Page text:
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**Barrier Insertion Loss Measurements
**

Undertaken at Leeds Metropolitan University, Portland Crescent, Leeds, West Yorkshire, LS1 3HB

Wednesday18thDecember 2013

Student Number: 77144104

IOA Diploma 2013-14 Summary

Student Number: 77144104

This report describes the processes involved when undertaking insertion loss measurements using a white noise source for three sizes of acoustic barriers (100mm, 200mm and 300mm height). Various configurations were tested to understand if the measured insertion loss values were comparable with the insertion loss prediction models of (Maekawa, 1968) and (Kurze and Anderson, 1971). It was found that correlation in octave bands was poor whilst there was good agreement in broadband insertion loss. The measurements confirmed the theories of (Maekawa, 1968) and (Kurze and Anderson, 1971) in that when one considers designing an acoustical barrier the height and diffraction paths are of vital importance as is the distance from the source and/or receiver to the barrier. Measurements also confirmed that acoustical barriers are not effective at low frequencies (<250Hz) due to the wavelength of the sound being greater than the dimensions of the barrier and that at higher frequencies (>4000Hz) the sound diffracts over the barrier.

IOA Diploma 2013-14

Student Number: 77144104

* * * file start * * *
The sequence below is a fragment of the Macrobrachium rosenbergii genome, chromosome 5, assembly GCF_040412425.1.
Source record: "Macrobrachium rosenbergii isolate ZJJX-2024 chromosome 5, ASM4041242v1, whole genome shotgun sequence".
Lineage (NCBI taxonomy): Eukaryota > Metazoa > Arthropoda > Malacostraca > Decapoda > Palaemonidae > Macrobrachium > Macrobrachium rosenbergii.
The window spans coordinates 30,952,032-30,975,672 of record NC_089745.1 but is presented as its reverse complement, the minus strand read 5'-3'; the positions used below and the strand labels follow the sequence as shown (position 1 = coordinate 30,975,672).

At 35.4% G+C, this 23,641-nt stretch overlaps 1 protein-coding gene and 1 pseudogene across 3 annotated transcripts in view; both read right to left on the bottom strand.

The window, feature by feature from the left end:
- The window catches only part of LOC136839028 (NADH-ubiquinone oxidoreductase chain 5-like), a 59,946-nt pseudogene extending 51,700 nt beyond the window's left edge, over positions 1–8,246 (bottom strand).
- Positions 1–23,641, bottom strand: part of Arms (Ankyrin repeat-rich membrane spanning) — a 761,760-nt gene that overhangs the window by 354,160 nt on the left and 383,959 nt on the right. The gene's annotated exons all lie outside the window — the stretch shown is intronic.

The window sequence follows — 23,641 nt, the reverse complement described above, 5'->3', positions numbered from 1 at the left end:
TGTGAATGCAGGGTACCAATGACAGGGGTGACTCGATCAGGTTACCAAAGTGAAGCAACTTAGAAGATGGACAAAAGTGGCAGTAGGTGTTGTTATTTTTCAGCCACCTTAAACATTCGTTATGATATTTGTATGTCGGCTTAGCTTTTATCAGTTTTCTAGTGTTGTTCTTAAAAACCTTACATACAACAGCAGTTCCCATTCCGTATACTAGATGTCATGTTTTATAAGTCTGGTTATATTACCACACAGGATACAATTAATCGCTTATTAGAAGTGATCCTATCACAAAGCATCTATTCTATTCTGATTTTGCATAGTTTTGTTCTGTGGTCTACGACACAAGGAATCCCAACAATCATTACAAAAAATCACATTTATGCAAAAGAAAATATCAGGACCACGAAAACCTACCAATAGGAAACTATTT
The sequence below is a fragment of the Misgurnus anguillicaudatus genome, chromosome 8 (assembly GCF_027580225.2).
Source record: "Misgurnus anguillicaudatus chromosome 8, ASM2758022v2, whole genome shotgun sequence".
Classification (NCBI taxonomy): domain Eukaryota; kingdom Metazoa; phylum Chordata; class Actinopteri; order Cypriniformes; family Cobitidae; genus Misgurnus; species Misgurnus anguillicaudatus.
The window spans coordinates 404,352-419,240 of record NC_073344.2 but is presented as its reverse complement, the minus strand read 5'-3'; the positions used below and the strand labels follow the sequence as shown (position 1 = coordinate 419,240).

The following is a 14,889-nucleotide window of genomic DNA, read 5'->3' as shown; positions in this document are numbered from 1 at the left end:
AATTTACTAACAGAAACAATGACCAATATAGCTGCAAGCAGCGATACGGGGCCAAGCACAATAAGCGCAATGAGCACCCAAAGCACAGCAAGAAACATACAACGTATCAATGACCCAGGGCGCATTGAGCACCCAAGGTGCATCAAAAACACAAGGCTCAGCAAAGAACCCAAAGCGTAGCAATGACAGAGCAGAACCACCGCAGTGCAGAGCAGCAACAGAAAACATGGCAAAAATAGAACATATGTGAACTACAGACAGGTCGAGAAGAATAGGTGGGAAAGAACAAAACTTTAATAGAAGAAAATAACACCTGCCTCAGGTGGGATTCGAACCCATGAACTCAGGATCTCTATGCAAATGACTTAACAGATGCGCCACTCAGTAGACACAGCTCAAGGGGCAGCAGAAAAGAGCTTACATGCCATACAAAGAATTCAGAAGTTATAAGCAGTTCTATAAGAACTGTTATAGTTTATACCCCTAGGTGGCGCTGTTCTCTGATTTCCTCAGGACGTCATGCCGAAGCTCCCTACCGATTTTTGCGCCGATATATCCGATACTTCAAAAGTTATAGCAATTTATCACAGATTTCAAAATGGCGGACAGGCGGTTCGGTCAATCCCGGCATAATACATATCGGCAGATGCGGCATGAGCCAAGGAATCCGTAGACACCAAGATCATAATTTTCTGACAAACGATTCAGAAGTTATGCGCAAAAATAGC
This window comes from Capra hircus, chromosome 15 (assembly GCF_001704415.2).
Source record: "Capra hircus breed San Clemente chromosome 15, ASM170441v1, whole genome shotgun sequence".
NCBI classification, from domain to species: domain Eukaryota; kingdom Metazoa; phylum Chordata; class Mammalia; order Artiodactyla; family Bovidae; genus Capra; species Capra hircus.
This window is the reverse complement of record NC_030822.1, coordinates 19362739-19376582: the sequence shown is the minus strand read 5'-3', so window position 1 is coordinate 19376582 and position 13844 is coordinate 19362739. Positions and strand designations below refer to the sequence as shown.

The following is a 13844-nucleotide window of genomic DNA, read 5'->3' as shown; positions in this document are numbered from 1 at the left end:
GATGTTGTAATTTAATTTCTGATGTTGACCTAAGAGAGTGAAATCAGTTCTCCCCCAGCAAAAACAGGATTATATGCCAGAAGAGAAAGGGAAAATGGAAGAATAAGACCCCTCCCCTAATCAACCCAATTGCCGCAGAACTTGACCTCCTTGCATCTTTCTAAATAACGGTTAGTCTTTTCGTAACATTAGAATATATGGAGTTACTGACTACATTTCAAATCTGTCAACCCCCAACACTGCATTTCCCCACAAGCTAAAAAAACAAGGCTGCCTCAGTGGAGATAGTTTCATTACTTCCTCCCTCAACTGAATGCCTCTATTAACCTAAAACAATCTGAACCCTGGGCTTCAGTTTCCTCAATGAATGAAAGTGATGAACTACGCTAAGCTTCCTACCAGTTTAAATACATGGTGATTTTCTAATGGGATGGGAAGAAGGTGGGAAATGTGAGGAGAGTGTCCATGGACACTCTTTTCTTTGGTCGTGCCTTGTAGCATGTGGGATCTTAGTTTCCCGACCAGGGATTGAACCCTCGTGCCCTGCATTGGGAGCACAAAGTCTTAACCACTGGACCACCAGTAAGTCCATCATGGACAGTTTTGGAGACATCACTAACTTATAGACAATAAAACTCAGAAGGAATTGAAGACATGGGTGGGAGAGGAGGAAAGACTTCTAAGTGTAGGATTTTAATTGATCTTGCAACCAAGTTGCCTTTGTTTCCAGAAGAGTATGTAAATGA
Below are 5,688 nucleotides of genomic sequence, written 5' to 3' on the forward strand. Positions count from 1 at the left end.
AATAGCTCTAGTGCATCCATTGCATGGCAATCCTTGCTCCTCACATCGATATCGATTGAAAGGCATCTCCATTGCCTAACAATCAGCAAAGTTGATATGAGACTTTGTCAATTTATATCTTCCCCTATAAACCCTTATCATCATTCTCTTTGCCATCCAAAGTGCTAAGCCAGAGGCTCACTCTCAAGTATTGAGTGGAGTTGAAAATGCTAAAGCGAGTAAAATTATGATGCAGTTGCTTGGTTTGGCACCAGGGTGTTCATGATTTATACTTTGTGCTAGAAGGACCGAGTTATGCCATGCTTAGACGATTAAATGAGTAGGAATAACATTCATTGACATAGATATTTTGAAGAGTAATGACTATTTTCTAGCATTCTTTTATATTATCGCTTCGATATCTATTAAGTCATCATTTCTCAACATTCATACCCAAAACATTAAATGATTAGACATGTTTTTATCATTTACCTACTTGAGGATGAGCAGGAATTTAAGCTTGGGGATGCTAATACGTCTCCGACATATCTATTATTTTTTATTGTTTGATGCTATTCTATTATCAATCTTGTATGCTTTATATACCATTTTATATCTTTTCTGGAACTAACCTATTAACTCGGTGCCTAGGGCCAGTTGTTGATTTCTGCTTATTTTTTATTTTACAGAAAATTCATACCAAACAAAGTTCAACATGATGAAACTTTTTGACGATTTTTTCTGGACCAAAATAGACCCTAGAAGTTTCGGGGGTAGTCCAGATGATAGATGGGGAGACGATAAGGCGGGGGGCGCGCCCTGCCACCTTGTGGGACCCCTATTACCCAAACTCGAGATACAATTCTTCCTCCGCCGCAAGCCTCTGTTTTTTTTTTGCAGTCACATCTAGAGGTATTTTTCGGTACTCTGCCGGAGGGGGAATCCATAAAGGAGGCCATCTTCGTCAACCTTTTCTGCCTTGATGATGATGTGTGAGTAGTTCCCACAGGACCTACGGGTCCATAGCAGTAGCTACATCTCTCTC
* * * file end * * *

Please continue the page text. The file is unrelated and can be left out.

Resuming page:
Contents List of Figures ............................................................................................................................ii List of Tables ........................................................................................................................... iii Nomenclature ............................................................................................................................ iv 1. Introduction ........................................................................................................................ 1 2. Instrumentation& equipment .............................................................................................. 2 2.1. Sound level meter ........................................................................................................ 2 2.2. Calibrator ..................................................................................................................... 2 2.3. Microphone ................................................................................................................. 2 2.4. Equipment ................................................................................................................... 2 2.5. Materials ...................................................................................................................... 3 3. Measurements ..................................................................................................................... 4 3.1. Measurement layout .................................................................................................... 4 3.2. Measurement procedure .............................................................................................. 5 4. Measurement Results.......................................................................................................... 6 4.1. Insertion Loss results ................................................................................................... 7 5. Analysis .............................................................................................................................. 8 5.1. Comparison models ..................................................................................................... 8 5.1.1. 5.1.2. Maekawa model ....................................................................................................... 8 Kurze and Anderson model ................................................................................... 11